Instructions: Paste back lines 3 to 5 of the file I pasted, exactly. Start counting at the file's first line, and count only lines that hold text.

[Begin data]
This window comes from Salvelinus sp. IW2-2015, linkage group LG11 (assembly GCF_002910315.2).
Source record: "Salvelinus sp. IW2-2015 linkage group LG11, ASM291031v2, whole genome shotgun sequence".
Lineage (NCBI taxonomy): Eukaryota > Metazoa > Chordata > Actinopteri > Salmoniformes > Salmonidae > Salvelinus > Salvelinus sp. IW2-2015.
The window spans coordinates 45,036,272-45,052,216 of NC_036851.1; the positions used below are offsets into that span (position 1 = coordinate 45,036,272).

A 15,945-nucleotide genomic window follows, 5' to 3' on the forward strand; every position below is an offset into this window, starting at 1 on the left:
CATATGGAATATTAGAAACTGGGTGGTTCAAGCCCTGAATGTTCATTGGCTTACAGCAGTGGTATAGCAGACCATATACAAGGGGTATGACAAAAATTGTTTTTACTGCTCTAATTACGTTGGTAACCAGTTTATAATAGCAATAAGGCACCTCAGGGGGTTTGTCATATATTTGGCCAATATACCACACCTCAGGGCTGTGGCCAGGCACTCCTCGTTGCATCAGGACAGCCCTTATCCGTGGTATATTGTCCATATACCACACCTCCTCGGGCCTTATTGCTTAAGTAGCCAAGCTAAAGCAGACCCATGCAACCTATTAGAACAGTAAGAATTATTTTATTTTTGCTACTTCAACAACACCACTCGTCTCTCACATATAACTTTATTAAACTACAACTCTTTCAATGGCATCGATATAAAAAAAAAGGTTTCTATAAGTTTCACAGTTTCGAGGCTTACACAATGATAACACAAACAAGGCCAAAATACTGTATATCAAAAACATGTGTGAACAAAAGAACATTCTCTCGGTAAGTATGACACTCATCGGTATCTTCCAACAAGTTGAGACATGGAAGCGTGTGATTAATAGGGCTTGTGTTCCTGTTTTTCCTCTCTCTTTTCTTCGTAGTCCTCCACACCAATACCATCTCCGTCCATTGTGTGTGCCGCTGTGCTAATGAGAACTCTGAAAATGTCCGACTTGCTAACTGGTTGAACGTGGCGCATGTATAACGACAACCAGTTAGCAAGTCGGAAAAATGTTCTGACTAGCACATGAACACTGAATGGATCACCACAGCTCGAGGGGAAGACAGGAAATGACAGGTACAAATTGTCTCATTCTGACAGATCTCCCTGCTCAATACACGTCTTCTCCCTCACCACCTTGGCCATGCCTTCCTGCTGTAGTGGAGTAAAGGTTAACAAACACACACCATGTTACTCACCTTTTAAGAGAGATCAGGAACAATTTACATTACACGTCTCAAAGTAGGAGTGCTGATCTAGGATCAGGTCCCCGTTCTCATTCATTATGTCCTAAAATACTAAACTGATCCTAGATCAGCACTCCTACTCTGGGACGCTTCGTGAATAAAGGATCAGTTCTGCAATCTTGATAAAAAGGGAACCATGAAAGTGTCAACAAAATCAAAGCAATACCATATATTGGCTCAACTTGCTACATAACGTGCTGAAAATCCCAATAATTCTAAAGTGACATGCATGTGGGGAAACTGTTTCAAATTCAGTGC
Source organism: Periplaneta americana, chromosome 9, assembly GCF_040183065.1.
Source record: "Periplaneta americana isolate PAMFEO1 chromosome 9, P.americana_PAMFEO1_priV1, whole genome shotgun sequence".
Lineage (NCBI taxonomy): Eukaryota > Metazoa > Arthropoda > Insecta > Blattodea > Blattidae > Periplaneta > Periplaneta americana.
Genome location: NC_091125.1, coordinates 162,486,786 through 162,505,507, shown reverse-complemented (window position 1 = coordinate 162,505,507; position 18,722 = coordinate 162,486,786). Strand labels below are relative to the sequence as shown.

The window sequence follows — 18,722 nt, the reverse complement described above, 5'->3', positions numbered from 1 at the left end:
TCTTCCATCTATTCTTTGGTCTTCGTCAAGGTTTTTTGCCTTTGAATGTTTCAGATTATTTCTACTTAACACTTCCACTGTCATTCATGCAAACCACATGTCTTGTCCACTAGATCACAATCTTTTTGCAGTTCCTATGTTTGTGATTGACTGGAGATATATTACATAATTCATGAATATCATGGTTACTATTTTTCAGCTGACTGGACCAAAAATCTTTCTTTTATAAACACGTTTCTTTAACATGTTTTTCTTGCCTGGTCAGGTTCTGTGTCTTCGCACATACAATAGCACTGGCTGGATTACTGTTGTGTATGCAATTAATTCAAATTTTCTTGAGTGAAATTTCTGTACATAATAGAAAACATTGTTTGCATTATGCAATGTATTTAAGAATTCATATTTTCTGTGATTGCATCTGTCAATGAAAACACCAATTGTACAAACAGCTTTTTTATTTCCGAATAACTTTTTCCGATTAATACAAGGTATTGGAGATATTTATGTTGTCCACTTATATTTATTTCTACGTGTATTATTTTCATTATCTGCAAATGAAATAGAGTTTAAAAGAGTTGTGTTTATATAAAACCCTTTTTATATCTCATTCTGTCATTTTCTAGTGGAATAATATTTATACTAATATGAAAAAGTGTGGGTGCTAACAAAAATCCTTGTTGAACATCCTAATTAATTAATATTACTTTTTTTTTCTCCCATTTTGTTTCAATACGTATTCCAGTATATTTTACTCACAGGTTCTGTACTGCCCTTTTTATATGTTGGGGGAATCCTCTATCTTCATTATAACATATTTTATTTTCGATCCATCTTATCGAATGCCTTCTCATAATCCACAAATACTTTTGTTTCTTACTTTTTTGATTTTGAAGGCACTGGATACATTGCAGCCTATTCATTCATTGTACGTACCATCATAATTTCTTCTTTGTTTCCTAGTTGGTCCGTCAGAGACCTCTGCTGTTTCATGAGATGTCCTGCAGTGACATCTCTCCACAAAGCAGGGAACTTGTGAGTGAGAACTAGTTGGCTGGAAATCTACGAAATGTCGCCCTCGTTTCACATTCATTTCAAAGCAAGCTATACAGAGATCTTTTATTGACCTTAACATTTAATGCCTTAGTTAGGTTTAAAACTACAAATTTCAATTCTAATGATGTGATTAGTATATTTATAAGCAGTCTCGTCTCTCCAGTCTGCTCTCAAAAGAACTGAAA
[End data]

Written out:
Lineage (NCBI taxonomy): Eukaryota > Metazoa > Chordata > Actinopteri > Salmoniformes > Salmonidae > Salvelinus > Salvelinus sp. IW2-2015.
The window spans coordinates 45,036,272-45,052,216 of NC_036851.1; the positions used below are offsets into that span (position 1 = coordinate 45,036,272).

A 15,945-nucleotide genomic window follows, 5' to 3' on the forward strand; every position below is an offset into this window, starting at 1 on the left: